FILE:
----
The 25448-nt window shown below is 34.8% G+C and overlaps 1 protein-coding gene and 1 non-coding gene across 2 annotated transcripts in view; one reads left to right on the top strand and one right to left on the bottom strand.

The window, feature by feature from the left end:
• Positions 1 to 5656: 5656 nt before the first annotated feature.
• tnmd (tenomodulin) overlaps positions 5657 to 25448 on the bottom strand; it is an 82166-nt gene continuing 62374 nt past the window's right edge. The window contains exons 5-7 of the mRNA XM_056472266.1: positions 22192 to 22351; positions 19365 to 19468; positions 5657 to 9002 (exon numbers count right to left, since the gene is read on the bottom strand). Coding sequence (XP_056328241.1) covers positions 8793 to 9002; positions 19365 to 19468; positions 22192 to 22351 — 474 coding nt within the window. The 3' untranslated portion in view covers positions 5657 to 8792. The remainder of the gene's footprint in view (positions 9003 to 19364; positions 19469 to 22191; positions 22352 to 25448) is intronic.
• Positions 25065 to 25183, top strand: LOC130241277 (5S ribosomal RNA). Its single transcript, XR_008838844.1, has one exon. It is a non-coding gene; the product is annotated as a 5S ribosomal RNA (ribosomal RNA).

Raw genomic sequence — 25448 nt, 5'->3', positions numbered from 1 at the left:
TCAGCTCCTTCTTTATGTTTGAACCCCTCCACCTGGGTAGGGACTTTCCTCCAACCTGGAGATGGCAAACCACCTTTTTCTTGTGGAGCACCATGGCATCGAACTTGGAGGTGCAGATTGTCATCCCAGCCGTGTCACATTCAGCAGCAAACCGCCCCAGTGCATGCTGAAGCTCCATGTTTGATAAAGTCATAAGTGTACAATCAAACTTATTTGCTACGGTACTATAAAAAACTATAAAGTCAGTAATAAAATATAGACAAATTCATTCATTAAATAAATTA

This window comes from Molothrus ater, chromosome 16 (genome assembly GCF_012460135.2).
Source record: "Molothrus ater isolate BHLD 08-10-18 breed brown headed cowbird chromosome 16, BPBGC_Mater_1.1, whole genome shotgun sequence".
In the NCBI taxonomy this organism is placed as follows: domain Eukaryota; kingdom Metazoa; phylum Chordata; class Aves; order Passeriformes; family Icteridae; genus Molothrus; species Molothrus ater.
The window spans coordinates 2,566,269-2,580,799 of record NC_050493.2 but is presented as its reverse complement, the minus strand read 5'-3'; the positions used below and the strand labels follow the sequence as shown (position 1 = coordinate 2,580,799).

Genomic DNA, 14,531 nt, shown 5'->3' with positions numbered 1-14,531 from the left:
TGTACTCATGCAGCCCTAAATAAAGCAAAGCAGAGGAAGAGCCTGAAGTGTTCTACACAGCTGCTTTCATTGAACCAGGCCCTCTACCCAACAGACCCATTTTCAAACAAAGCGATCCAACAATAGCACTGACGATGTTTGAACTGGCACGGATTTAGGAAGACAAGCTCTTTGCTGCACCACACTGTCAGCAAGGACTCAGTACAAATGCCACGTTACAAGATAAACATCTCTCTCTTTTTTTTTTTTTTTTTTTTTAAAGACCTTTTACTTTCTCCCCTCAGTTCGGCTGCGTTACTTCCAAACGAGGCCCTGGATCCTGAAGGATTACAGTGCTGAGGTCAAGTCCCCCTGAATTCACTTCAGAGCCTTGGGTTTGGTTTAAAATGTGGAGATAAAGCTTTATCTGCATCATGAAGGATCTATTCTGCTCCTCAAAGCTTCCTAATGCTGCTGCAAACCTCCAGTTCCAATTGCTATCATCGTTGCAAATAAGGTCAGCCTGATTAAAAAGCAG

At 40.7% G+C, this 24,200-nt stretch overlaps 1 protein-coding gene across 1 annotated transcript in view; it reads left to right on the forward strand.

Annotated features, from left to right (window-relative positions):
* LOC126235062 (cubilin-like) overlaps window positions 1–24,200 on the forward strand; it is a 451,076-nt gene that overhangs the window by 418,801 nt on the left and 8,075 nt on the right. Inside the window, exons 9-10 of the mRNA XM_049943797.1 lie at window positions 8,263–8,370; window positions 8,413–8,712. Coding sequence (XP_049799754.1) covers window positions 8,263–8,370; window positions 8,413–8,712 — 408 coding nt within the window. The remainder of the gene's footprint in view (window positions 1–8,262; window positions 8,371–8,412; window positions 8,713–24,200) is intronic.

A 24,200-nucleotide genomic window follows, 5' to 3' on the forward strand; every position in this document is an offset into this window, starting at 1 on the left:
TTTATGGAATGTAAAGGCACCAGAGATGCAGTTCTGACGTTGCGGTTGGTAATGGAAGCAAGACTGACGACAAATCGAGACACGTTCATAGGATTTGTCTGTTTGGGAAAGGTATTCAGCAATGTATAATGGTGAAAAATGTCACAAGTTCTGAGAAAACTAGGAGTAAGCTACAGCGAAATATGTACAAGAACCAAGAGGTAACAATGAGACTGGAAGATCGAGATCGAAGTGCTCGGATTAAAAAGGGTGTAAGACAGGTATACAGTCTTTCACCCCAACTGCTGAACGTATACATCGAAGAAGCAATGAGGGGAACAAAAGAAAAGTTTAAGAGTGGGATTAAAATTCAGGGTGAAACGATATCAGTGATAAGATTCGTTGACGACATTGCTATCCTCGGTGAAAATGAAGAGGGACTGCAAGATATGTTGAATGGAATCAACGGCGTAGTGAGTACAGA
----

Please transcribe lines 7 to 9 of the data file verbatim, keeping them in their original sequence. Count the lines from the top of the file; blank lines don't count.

TCAGCTCCTTCTTTATGTTTGAACCCCTCCACCTGGGTAGGGACTTTCCTCCAACCTGGAGATGGCAAACCACCTTTTTCTTGTGGAGCACCATGGCATCGAACTTGGAGGTGCAGATTGTCATCCCAGCCGTGTCACATTCAGCAGCAAACCGCCCCAGTGCATGCTGAAGCTCCATGTTTGATAAAGTCATAAGTGTACAATCAAACTTATTTGCTACGGTACTATAAAAAACTATAAAGTCAGTAATAAAATATAGACAAATTCATTCATTAAATAAATTA

This window comes from Molothrus ater, chromosome 16 (genome assembly GCF_012460135.2).
Source record: "Molothrus ater isolate BHLD 08-10-18 breed brown headed cowbird chromosome 16, BPBGC_Mater_1.1, whole genome shotgun sequence".